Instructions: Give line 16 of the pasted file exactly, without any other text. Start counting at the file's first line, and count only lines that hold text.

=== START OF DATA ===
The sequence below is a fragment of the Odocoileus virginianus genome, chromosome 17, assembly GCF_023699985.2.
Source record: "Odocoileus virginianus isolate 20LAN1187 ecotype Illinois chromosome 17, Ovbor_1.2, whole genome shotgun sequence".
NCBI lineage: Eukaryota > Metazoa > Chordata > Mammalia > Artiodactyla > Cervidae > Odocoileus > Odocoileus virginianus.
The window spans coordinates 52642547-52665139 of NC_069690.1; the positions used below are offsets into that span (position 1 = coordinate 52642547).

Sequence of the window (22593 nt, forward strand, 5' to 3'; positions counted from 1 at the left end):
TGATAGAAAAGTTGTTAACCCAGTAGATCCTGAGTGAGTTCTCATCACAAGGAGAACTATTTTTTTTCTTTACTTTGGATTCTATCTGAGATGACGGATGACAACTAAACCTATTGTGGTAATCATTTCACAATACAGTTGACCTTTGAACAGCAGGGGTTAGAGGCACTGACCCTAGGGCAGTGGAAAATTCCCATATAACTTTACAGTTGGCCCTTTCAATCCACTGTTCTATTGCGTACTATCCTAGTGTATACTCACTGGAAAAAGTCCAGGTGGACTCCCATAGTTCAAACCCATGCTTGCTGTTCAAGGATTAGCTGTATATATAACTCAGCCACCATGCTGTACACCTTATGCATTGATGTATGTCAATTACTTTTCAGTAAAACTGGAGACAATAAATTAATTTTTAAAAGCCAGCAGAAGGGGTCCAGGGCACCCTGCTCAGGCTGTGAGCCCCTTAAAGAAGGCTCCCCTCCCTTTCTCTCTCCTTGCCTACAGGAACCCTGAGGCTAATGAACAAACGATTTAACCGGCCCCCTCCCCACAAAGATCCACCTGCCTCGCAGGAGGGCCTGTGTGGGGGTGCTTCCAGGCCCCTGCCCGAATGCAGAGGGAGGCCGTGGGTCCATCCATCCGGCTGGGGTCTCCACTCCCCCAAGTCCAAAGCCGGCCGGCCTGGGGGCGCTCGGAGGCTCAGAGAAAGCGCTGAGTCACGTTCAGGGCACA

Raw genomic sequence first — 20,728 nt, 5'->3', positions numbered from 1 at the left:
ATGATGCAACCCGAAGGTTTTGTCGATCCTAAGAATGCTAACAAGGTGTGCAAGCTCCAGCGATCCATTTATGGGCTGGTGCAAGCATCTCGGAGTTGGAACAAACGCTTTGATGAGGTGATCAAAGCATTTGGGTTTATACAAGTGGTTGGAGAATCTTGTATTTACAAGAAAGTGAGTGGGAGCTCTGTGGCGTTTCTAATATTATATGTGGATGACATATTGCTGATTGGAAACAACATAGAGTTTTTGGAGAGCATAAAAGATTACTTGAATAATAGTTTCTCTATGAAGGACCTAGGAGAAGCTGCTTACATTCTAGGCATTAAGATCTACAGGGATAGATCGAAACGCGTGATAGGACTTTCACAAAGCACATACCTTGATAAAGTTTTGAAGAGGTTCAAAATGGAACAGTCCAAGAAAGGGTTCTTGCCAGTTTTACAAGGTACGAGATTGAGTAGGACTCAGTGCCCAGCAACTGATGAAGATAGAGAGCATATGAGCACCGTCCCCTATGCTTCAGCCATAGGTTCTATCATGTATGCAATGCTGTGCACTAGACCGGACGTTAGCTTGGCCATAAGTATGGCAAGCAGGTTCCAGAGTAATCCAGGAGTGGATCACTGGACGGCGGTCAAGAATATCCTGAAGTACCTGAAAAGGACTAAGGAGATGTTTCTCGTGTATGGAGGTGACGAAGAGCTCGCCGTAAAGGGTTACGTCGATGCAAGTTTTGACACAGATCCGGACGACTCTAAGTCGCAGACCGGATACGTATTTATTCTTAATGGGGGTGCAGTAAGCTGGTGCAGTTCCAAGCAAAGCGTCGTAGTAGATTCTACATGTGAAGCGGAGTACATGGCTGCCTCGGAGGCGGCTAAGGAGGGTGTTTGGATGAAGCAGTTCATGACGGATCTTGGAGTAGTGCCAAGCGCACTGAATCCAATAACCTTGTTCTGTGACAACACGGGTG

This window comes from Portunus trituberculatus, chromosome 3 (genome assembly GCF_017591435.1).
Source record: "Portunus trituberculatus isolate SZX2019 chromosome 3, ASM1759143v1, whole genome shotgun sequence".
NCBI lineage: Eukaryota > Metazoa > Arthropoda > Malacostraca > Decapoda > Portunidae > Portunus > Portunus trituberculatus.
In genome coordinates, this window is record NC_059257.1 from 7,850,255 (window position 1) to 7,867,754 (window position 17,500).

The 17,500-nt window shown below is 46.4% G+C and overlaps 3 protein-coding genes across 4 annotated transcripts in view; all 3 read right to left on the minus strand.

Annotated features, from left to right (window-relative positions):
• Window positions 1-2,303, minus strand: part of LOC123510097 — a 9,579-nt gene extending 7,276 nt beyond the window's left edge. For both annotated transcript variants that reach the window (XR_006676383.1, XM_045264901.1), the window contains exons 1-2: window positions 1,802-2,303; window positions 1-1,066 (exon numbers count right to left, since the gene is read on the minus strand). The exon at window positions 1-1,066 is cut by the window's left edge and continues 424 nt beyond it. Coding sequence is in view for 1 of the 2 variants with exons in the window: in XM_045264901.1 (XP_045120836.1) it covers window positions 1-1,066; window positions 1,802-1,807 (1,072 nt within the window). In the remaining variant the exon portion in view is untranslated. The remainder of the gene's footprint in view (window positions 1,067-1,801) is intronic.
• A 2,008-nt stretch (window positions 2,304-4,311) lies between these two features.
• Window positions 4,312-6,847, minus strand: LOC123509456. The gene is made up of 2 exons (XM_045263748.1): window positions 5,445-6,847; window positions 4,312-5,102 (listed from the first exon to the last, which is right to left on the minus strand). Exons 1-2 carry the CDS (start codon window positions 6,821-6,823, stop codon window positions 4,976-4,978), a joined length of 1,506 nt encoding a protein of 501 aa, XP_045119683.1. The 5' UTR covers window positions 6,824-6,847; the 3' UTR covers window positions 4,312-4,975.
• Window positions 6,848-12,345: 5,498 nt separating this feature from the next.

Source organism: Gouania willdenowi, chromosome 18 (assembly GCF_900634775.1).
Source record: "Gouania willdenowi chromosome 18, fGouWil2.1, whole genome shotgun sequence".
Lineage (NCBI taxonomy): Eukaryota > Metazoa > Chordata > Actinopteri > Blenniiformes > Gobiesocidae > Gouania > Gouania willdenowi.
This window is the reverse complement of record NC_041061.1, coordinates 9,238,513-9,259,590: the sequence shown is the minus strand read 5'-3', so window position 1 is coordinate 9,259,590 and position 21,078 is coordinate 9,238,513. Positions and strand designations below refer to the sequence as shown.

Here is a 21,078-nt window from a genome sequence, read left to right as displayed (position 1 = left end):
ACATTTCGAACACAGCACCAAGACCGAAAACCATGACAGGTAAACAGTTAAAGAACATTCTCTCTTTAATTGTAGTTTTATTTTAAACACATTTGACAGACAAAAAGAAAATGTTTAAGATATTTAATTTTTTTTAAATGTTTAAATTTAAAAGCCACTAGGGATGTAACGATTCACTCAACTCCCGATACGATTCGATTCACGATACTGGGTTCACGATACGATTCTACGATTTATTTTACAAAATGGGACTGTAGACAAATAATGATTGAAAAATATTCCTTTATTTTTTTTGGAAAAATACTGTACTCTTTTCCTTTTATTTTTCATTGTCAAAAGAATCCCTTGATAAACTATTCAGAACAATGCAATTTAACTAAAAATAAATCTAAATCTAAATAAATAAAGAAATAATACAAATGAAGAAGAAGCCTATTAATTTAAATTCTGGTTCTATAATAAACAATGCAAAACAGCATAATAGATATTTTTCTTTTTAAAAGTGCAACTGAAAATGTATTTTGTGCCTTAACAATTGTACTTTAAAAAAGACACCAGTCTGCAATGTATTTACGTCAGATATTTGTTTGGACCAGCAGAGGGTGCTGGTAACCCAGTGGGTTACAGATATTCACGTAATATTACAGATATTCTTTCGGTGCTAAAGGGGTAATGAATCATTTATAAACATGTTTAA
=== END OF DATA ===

• A 2,008-nt stretch (window positions 2,304-4,311) lies between these two features.